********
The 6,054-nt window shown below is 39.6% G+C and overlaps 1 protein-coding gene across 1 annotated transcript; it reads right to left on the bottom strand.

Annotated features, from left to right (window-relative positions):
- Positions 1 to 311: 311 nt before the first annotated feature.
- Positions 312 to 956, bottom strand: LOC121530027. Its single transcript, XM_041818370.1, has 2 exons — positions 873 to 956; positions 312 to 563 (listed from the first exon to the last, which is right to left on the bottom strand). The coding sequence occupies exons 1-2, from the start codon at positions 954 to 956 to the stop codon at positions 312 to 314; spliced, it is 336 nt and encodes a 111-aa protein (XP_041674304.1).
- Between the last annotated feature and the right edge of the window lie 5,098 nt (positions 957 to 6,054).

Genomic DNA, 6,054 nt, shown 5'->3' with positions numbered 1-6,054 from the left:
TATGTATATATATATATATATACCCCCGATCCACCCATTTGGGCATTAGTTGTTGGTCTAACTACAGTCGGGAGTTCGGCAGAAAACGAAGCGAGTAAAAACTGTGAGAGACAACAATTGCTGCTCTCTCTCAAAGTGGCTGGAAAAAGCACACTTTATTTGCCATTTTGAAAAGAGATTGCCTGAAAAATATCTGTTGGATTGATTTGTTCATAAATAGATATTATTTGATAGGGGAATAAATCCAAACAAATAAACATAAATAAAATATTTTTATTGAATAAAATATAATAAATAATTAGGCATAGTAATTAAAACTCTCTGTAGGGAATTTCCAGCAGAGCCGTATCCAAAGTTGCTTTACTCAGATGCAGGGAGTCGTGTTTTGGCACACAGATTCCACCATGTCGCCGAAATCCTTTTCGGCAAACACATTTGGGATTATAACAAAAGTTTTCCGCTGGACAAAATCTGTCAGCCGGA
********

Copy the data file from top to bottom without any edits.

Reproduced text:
The 6,054-nt window shown below is 39.6% G+C and overlaps 1 protein-coding gene across 1 annotated transcript; it reads right to left on the bottom strand.

Annotated features, from left to right (window-relative positions):
- Positions 1 to 311: 311 nt before the first annotated feature.
- Positions 312 to 956, bottom strand: LOC121530027. Its single transcript, XM_041818370.1, has 2 exons — positions 873 to 956; positions 312 to 563 (listed from the first exon to the last, which is right to left on the bottom strand). The coding sequence occupies exons 1-2, from the start codon at positions 954 to 956 to the stop codon at positions 312 to 314; spliced, it is 336 nt and encodes a 111-aa protein (XP_041674304.1).
- Between the last annotated feature and the right edge of the window lie 5,098 nt (positions 957 to 6,054).

Genomic DNA, 6,054 nt, shown 5'->3' with positions numbered 1-6,054 from the left:
TATGTATATATATATATATATACCCCCGATCCACCCATTTGGGCATTAGTTGTTGGTCTAACTACAGTCGGGAGTTCGGCAGAAAACGAAGCGAGTAAAAACTGTGAGAGACAACAATTGCTGCTCTCTCTCAAAGTGGCTGGAAAAAGCACACTTTATTTGCCATTTTGAAAAGAGATTGCCTGAAAAATATCTGTTGGATTGATTTGTTCATAAATAGATATTATTTGATAGGGGAATAAATCCAAACAAATAAACATAAATAAAATATTTTTATTGAATAAAATATAATAAATAATTAGGCATAGTAATTAAAACTCTCTGTAGGGAATTTCCAGCAGAGCCGTATCCAAAGTTGCTTTACTCAGATGCAGGGAGTCGTGTTTTGGCACACAGATTCCACCATGTCGCCGAAATCCTTTTCGGCAAACACATTTGGGATTATAACAAAAGTTTTCCGCTGGACAAAATCTGTCAGCCGGA